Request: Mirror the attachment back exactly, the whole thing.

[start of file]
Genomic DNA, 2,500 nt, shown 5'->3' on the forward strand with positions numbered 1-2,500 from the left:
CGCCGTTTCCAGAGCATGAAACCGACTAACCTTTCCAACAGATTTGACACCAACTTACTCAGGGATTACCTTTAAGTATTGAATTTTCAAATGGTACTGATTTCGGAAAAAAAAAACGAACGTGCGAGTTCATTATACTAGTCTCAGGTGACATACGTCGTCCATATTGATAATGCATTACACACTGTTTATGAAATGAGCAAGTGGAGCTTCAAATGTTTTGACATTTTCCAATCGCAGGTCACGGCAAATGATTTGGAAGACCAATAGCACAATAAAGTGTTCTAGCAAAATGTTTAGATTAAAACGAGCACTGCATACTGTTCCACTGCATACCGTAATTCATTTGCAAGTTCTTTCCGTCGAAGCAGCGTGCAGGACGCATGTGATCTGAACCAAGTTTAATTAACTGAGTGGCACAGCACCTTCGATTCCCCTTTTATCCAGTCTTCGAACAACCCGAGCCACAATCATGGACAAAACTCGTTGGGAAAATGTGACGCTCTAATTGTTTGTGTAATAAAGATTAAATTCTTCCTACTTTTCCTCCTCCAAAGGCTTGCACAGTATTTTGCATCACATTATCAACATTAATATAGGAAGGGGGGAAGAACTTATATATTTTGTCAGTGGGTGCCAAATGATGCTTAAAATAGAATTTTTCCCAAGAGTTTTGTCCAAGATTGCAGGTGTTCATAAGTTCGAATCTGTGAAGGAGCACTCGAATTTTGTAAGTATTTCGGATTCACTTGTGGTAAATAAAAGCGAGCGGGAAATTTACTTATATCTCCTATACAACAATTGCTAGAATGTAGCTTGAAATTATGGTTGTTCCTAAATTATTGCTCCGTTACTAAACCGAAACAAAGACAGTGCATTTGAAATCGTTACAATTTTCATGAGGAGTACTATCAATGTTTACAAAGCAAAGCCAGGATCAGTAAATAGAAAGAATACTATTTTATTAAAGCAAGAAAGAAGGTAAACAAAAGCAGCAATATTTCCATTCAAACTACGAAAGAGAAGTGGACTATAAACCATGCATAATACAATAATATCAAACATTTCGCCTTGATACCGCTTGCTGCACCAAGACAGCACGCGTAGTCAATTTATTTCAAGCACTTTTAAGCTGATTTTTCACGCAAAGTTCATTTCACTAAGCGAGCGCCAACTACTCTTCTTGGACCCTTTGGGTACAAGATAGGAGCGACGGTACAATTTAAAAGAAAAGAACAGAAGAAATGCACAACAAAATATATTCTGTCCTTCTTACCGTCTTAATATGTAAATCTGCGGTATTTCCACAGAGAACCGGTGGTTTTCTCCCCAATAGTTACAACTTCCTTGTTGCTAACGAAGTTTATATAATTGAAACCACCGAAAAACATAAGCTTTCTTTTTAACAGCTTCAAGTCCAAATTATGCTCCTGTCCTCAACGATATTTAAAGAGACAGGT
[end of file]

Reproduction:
Genomic DNA, 2,500 nt, shown 5'->3' on the forward strand with positions numbered 1-2,500 from the left:
CGCCGTTTCCAGAGCATGAAACCGACTAACCTTTCCAACAGATTTGACACCAACTTACTCAGGGATTACCTTTAAGTATTGAATTTTCAAATGGTACTGATTTCGGAAAAAAAAAACGAACGTGCGAGTTCATTATACTAGTCTCAGGTGACATACGTCGTCCATATTGATAATGCATTACACACTGTTTATGAAATGAGCAAGTGGAGCTTCAAATGTTTTGACATTTTCCAATCGCAGGTCACGGCAAATGATTTGGAAGACCAATAGCACAATAAAGTGTTCTAGCAAAATGTTTAGATTAAAACGAGCACTGCATACTGTTCCACTGCATACCGTAATTCATTTGCAAGTTCTTTCCGTCGAAGCAGCGTGCAGGACGCATGTGATCTGAACCAAGTTTAATTAACTGAGTGGCACAGCACCTTCGATTCCCCTTTTATCCAGTCTTCGAACAACCCGAGCCACAATCATGGACAAAACTCGTTGGGAAAATGTGACGCTCTAATTGTTTGTGTAATAAAGATTAAATTCTTCCTACTTTTCCTCCTCCAAAGGCTTGCACAGTATTTTGCATCACATTATCAACATTAATATAGGAAGGGGGGAAGAACTTATATATTTTGTCAGTGGGTGCCAAATGATGCTTAAAATAGAATTTTTCCCAAGAGTTTTGTCCAAGATTGCAGGTGTTCATAAGTTCGAATCTGTGAAGGAGCACTCGAATTTTGTAAGTATTTCGGATTCACTTGTGGTAAATAAAAGCGAGCGGGAAATTTACTTATATCTCCTATACAACAATTGCTAGAATGTAGCTTGAAATTATGGTTGTTCCTAAATTATTGCTCCGTTACTAAACCGAAACAAAGACAGTGCATTTGAAATCGTTACAATTTTCATGAGGAGTACTATCAATGTTTACAAAGCAAAGCCAGGATCAGTAAATAGAAAGAATACTATTTTATTAAAGCAAGAAAGAAGGTAAACAAAAGCAGCAATATTTCCATTCAAACTACGAAAGAGAAGTGGACTATAAACCATGCATAATACAATAATATCAAACATTTCGCCTTGATACCGCTTGCTGCACCAAGACAGCACGCGTAGTCAATTTATTTCAAGCACTTTTAAGCTGATTTTTCACGCAAAGTTCATTTCACTAAGCGAGCGCCAACTACTCTTCTTGGACCCTTTGGGTACAAGATAGGAGCGACGGTACAATTTAAAAGAAAAGAACAGAAGAAATGCACAACAAAATATATTCTGTCCTTCTTACCGTCTTAATATGTAAATCTGCGGTATTTCCACAGAGAACCGGTGGTTTTCTCCCCAATAGTTACAACTTCCTTGTTGCTAACGAAGTTTATATAATTGAAACCACCGAAAAACATAAGCTTTCTTTTTAACAGCTTCAAGTCCAAATTATGCTCCTGTCCTCAACGATATTTAAAGAGACAGGT